Source: Richard Moorhead
Recent polling indicates that over a third of white students lie about their race in college admissions, indicating that young Americans are seeking strategies to avoid being negatively impacted by left-wing and anti-white racism on the part of American colleges and universities.
A July survey from Intelligent that polled 1,650 white college prospects indicated that 34% of students lied about their race and ethnicity to make themselves more competitive in applying for college admissions and financial aid at universities. 81% of the students that admitted falsely indicating a non-European race or ethnicity said they hoped to improve their chances at grants and admissions, recognizing the pervasive preference for non-white students on the part of colleges and universities.
Nearly half of white men admitted to claiming to be another race in college admissions. White women were less likely to do so, with affirmative action benefits continuing to grant privileges to females even as they increasingly outnumber men on college campuses.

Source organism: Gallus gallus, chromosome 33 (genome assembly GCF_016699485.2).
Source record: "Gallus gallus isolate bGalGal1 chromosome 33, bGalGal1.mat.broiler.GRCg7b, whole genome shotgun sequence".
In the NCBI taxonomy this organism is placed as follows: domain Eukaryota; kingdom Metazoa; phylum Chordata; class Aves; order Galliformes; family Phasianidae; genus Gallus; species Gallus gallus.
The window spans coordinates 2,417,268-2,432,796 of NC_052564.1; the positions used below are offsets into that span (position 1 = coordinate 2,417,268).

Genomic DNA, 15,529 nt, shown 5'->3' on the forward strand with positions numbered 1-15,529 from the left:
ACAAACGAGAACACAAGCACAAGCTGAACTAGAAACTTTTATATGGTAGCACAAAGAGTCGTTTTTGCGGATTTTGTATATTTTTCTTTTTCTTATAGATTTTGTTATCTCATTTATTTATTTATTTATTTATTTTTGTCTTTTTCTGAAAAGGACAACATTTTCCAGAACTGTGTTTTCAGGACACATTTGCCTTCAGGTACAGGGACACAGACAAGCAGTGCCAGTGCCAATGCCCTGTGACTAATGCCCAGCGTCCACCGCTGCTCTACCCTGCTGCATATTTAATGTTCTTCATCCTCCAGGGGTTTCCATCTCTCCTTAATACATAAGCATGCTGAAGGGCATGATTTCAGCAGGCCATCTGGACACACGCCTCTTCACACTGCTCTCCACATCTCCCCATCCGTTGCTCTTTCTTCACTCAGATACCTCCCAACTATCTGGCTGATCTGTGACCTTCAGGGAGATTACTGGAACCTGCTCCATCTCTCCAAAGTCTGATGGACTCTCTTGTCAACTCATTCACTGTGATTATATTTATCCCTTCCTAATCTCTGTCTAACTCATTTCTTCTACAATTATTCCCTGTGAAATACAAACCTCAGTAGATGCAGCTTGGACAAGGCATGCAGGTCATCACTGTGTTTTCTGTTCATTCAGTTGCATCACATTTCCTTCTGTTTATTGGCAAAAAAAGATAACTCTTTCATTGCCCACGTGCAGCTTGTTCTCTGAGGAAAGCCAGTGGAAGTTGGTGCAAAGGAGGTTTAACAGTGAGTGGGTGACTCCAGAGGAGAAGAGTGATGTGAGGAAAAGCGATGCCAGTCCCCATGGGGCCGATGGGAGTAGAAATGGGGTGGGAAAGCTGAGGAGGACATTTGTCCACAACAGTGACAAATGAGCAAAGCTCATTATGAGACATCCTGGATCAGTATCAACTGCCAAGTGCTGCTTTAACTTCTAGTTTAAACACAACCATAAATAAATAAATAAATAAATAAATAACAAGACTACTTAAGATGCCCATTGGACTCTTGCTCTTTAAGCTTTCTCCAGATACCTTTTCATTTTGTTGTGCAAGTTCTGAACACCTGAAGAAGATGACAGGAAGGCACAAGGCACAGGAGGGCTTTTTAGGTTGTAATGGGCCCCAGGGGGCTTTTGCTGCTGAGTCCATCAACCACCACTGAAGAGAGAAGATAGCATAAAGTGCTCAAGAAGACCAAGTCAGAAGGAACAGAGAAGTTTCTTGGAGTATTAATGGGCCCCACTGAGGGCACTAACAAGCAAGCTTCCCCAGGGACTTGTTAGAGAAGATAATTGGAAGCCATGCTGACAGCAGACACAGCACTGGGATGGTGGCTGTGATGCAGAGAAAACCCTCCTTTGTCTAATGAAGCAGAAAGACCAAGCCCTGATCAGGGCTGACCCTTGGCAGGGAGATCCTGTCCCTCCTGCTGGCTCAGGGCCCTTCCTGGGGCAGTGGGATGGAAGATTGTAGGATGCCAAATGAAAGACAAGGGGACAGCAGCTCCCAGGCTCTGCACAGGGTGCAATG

A majority of the students who falsely claimed non-European identity in college admissions described being Native American. A significant percentage of European Americans have partial Native American ancestry, although enrollment into a tribal organization and Native American identity tend to be more elusive.
White students aren’t the only demographic affected by racism in college admissions, with evidence indicating Asian students are also discriminated against in college admissions, especially by Ivy League universities.
In spite of narratives from some internet conservatives, college admissions and higher education continue to play a significant role in American society, with individuals who are college-educated earning considerably higher wages and accumulating more wealth than those without degrees.
American society was formerly organized on principles of merit, with a new neoliberal elite instead seeking to emphasize race and ethnicity in all aspects of life in a fashion more reminiscent of diverse and troubled nations in Europe and Asia.